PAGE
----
For Gus Malzahn in 2017, defining success is complicated: We’ll know it when we see it

Good news, Gus Malzahn! Those “How many wins does Auburn football need to take its coach off the hot seat?” questions that dogged you last summer have dwindled mightily this offseason.

Bad news, Malzahn: They’ve dwindled mightily because after adding Jarrett Stidham and the artillery piece attached to Stidham’s shoulder to the 2017 Sugar Bowl team, the assumption is that enough wins for a 2018 return is only the first hurdle to clear . Since watching Stidham’s scorched-earth performance at A-Day, more Auburn fans have asked themselves how many victories it might take to put the Tigers in the College Football Playoff than how many it would take to keep Malzahn employed.

It’s quite the turnaround from just last September, when the Tigers’ flailing home defeat to Texas A&M suggested they’d be lucky to make Shreveport, much less New Orleans. For a program that doesn’t — and shouldn’t — view merely treading SEC West water as enough, those bulked-up expectations are a good thing. For Malzahn himself, though, it’s more complicated.

Why? Because Auburn fans haven’t forgotten that while “runner-up SEC finish, Sugar Bowl berth” sounds awfully nice, “runner-up SEC finish, Sugar Bowl berth” also glosses over some of the most infuriating defeats in recent Auburn memory. The disastrous quarterback carousel that threw away what could have been a season-defining upset of the eventual national champions … the hopelessness of watching the Tigers’ Sean White-less ineptitude against Alabama and Oklahoma … and most brain searingly frustrating of all, a first-down-free second half en route to losing to a Georgia team that never scored an offensive touchdown … you’ll have to give Auburn fans just a sec here, y’all.

Given how fresh those wounds still are with the Tiger fan base, the time-honored question of “How many wins does Malzahn need to call it a successful season?” isn’t any easier to answer in August 2017 than “How many does he need to not get fired?” was in August 2016. Less so, in fact. I’d define success this Auburn football season the same way a Supreme Court justice once famously defined pornography: We’ll know it when we see it.

That’s not to say 6-6 could be anything less than catastrophic, 11-1 anything less than triumphant. But just as playing in the New Year’s Six doesn’t tell the entire story of 2016, so almost any record in-between could tell any number of stories about Auburn’s 2017 season. And if that story doesn’t include Auburn playing some of its best football in some of its biggest games, it’s not going to be one of success.

Consider: Have Auburn fans come out of any of their team’s highest-profile matchups feeling unambiguously good since the Tigers thumped LSU, 41-7, back in October 2014? Have they looked back on their team’s performance in any game that truly capital-M “Mattered” since then and said, “Wow, that was fun!”?

My answer is no. The only win over a top 15 team since that LSU victory came just three games later via — ugh — Laquon Treadwell’s broken leg. The less said about 2015, the better. Auburn’s 2016 season-saving, Les Miles-exiling win against No. 18 LSU was dramatic, satisfying, impressive in retrospect … but also featured some of the worst red zone execution imaginable. Auburn’s poleaxing of Arkansas last season was a sheer delight, yes, but a sheer delight with the caveat that the team being poleaxed was, well, Arkansas. The stakes could have been higher.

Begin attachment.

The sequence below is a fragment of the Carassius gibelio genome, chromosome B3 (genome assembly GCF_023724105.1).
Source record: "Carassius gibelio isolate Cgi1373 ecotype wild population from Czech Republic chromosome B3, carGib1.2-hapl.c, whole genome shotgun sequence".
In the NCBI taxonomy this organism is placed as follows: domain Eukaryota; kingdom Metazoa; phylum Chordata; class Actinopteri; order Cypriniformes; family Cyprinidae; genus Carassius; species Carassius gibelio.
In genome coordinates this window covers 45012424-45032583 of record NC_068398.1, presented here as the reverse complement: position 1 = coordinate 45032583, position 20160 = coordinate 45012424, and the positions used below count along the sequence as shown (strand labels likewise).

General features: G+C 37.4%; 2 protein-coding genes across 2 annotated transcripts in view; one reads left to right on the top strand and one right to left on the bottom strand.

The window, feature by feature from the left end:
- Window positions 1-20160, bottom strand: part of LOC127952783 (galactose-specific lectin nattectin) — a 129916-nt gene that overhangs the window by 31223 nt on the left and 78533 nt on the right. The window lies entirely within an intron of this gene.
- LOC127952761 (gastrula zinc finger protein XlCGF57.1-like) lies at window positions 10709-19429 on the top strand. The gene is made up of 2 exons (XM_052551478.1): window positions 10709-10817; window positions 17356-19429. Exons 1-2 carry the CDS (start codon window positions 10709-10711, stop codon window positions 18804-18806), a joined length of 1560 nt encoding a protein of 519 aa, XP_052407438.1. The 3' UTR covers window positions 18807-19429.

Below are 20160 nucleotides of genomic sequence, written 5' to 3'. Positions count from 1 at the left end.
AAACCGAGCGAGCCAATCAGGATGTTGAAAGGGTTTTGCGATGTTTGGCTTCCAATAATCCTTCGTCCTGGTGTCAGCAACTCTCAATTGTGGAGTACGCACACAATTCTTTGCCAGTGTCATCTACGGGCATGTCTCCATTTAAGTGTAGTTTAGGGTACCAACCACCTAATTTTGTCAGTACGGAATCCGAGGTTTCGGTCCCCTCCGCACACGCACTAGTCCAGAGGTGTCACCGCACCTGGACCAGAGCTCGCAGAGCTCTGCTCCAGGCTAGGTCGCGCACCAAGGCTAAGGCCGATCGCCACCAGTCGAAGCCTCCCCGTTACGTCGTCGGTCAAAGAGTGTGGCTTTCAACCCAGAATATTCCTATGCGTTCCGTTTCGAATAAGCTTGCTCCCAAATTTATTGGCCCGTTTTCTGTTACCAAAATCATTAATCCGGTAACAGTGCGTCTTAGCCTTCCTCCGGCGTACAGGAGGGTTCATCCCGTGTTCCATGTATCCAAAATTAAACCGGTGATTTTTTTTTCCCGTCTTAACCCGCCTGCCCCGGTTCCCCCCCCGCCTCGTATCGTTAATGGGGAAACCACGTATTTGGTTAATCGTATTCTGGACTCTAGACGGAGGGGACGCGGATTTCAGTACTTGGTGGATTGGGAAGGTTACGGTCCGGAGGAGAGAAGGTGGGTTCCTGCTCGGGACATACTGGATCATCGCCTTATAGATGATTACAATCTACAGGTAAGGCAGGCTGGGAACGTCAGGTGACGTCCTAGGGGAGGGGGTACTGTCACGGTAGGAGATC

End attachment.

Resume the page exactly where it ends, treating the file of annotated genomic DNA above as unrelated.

On the contrary, the stakes for Amen Corner are always near maximum height, and Auburn hasn’t risen to them in years. Without White, it’s seemed like the Tigers did well to stay semi-competitive with Alabama the past two seasons, but we didn’t see the herculean underdog efforts of 2009 or 1981, either. As for Georgia, in their three meetings with the Dawgs since the Prayer at Jordan-Hare, the Tigers haven’t scored one touchdown  after the first quarter. 

Auburn football-Marlon Davidson-Nick Chubb
Auburn defensive end Marlon Davidson and running back Nick Chubb go head to head. (Michael Chang/Getty Images)

For a program that’s employed a grand total of seven head coaches over the past 66 years, Auburn’s reputation for impatience and unrealistic expectations among its fans (and administrators) is puzzling. Even with a roster that on paper is the most loaded of Malzahn’s tenure, 2017 won’t be viewed as championship or bust. The majority of Auburn fans can handle a potential loss at the home of the defending national champions. A majority can deal with not coming out of Death Valley with the Tigers’ first win since 1999. And even with the Iron Bowl at Jordan-Hare, a majority won’t lose sleep over their team failing to blow up the Tide’s 5-star-fueled Death Star.

Auburn doesn’t have to put a trophy in the cabinet for 2017 to be a success. It only has to do a few simple things: score some damn points in games that matter. Avoid any 2014-style defensive collapses. Don’t lay a 2006-vs.-Arkansas-caliber egg in a critical SEC game. For the love of everything holy, quit playing your worst game of the season against Georgia. In one sentence: make it fun to watch a big Auburn game again.

Lest this be misinterpreted: Even if Auburn doesn’t accomplish the above, Malzahn isn’t going anywhere. The bottom would have to fall out in a way nothing about Stidham, or Kevin Steele, or Auburn’s offensive line, or Kamryn Pettway, or various defenders surnamed Davis suggest it can. Another 2016 will be enough for a 2018.

But another 2016 is not the same as success, either. With this roster, this coaching staff, these past three seasons of frustration, success means something different. Will Auburn find it? We’ll know when we see it.

The post For Gus Malzahn in 2017, defining success is complicated: We’ll know it when we see it appeared first on SEC Country.

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